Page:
As for Stelmach's departure, I think it tells us that the PC party is not a united monolith at all. There's too many signs that suggest he was pushed out - and likely as not pushed out by the extremist right who are beginning to fear that the Wildrose Alliance is eating their base of support up.

With an election likely in the next year or so, 2011 should be very interesting with the PCs trying to portray themselves as "renewed" and two new parties competing for the votes of voters long disaffected.

Thursday, January 20, 2011

So ... When's Harper Going To Engineer His Defeat?

There's little to be optimistic about in recent comments from Mr. Harper on the subject of Abortion, Gun Control and the Death Penalty.

On the surface, Harper has said that he doesn't want to get into those subjects, right?

Well, let's look a little further, shall we?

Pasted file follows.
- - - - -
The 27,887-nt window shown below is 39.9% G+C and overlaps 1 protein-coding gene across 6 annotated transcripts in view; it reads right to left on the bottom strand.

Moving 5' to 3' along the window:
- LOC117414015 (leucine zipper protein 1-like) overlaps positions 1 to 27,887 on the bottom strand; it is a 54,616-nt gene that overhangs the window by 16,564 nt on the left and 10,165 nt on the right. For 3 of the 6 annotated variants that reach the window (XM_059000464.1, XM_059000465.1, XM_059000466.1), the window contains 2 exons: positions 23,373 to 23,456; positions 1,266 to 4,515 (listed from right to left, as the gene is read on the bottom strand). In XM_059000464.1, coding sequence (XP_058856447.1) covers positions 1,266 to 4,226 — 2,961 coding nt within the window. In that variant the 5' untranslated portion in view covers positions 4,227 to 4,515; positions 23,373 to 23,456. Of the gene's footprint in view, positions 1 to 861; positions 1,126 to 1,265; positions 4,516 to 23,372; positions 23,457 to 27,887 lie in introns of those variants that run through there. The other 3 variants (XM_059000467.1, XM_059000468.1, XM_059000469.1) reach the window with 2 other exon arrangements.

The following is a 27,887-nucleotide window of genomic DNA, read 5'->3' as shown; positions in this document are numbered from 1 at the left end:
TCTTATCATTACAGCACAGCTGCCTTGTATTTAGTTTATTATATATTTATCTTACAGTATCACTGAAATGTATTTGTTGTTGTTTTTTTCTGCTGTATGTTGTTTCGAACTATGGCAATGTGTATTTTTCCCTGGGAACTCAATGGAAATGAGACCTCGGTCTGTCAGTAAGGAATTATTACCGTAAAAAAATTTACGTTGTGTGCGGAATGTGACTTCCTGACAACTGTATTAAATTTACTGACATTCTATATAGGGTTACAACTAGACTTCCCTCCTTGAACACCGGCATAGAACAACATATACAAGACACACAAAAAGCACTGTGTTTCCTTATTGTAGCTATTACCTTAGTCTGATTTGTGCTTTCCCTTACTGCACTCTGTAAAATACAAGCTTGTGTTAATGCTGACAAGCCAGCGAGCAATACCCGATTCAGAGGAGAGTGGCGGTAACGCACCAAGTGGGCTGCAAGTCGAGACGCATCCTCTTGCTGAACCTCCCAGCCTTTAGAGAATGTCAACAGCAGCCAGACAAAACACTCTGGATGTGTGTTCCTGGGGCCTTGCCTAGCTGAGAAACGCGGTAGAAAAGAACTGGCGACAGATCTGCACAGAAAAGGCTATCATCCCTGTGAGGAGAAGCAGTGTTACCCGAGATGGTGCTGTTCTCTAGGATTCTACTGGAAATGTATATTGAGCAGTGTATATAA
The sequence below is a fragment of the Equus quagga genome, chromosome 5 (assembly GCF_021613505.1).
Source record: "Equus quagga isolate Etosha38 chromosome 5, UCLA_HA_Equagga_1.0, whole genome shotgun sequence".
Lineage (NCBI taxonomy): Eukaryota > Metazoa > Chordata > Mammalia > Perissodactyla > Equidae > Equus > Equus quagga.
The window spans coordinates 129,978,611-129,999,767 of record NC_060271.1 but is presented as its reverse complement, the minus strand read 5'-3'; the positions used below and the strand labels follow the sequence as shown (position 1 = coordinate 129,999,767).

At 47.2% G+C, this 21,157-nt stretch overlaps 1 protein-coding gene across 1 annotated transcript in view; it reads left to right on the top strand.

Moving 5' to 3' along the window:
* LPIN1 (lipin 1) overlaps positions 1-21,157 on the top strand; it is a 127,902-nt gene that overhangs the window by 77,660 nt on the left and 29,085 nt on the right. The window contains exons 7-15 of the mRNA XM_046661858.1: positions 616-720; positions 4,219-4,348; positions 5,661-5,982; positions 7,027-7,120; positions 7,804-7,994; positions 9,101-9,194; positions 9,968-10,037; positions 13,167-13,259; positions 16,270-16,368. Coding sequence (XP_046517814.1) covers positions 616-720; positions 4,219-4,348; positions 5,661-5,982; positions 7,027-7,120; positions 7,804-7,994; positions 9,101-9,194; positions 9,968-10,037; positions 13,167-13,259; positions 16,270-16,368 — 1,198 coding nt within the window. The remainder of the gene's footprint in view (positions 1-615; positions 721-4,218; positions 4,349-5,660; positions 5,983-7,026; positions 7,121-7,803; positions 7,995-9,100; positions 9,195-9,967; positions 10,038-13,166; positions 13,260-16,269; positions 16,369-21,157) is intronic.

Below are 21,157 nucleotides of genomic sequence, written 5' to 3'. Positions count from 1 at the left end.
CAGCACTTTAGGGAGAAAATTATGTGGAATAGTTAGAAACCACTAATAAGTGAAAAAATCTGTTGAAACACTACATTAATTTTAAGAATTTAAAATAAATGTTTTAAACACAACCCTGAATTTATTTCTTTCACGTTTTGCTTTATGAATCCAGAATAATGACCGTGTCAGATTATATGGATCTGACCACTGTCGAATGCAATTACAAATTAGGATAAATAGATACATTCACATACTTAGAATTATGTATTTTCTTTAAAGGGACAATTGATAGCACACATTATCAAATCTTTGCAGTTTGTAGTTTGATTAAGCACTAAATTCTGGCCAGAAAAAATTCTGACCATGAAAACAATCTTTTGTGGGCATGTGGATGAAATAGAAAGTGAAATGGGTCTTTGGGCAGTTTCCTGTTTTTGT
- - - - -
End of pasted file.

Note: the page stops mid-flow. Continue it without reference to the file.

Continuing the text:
First of all, Harper's "back benchers" like Vellacott, Bruinooge and Epp have been very active putting forward bills that are directly or indirectly about abortion. We know that the base is alive and well in Harper's caucus - and they haven't exactly been silent.

Nobody in Harper's caucus so much as sneezes without permission from the PMO, and usually with specific instructions as to precisely when to sneeze and at what volume. Make no mistake, those bills had Harper's permission to exist in the first place - which, given Mr. Harper, is essentially an endorsement of the bill itself.

Second, I've found plenty of occasions where Harper (or his minions) have been dog-whistling to their "base" on a regular basis.

So, how do Harper's recent statements constitute a "dog whistle"? Simple, they're key hot button issues to his base - even mentioning them publicly is a reminder to his base that those issues haven't been forgotten about even if they haven't been acted on yet.